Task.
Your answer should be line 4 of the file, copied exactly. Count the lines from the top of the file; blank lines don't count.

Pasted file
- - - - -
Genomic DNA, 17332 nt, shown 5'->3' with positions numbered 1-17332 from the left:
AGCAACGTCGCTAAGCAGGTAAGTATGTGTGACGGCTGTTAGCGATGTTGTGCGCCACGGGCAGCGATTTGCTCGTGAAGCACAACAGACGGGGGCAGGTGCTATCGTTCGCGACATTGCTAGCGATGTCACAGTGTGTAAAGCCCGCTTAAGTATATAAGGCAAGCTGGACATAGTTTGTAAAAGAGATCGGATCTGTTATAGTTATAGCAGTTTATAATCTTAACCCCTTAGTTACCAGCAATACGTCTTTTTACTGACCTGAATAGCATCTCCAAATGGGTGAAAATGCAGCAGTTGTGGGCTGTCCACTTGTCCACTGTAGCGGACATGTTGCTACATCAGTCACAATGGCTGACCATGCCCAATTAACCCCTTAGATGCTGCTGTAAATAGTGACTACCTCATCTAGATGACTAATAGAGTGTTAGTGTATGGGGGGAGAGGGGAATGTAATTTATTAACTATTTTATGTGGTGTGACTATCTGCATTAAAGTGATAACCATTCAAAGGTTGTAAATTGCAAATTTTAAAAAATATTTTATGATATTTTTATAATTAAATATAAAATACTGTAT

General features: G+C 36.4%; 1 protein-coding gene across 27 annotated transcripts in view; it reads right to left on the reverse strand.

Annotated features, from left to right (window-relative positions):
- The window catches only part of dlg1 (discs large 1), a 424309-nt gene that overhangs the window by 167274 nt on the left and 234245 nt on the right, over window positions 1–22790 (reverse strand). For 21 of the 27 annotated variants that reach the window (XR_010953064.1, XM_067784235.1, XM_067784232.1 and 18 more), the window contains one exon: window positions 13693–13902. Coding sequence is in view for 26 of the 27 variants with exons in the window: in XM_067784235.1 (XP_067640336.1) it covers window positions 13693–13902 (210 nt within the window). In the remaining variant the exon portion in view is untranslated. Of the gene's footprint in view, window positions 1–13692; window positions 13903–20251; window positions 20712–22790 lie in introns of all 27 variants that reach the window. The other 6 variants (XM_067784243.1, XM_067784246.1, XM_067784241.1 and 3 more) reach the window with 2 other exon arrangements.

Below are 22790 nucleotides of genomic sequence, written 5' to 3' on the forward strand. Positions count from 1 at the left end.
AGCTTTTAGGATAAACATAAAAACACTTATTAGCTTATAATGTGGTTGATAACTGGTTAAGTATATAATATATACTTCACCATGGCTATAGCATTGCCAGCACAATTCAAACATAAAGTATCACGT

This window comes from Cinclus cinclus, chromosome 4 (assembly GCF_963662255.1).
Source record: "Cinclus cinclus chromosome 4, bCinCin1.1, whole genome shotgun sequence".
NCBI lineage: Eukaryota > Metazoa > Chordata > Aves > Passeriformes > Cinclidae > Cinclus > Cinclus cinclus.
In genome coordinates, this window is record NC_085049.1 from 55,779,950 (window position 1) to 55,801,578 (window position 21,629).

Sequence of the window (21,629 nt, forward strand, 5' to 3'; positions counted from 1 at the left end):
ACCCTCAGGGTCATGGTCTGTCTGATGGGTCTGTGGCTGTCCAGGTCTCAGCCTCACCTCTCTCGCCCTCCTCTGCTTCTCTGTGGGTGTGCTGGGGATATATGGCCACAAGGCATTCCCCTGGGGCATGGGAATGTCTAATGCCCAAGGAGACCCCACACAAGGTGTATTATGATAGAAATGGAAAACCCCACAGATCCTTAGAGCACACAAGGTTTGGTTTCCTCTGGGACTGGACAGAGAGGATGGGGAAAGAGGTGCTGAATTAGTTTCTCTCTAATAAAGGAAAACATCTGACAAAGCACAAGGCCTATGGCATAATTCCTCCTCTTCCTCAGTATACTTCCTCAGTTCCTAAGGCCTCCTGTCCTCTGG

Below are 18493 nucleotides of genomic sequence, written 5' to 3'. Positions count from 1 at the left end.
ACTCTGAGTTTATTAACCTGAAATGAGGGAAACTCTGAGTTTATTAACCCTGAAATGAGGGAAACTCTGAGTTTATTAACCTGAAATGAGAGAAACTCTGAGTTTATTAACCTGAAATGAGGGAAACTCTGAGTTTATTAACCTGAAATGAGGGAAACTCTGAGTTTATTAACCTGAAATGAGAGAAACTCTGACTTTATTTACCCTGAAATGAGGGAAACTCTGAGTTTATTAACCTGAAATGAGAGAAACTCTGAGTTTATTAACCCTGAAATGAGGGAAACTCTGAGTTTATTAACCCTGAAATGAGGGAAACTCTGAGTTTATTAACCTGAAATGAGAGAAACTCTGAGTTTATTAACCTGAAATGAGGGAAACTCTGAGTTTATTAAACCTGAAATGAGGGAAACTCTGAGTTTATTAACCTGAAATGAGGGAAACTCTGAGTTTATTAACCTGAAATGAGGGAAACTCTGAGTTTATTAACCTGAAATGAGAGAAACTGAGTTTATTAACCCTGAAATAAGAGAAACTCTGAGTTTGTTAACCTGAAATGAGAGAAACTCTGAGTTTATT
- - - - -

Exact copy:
Annotated features, from left to right (window-relative positions):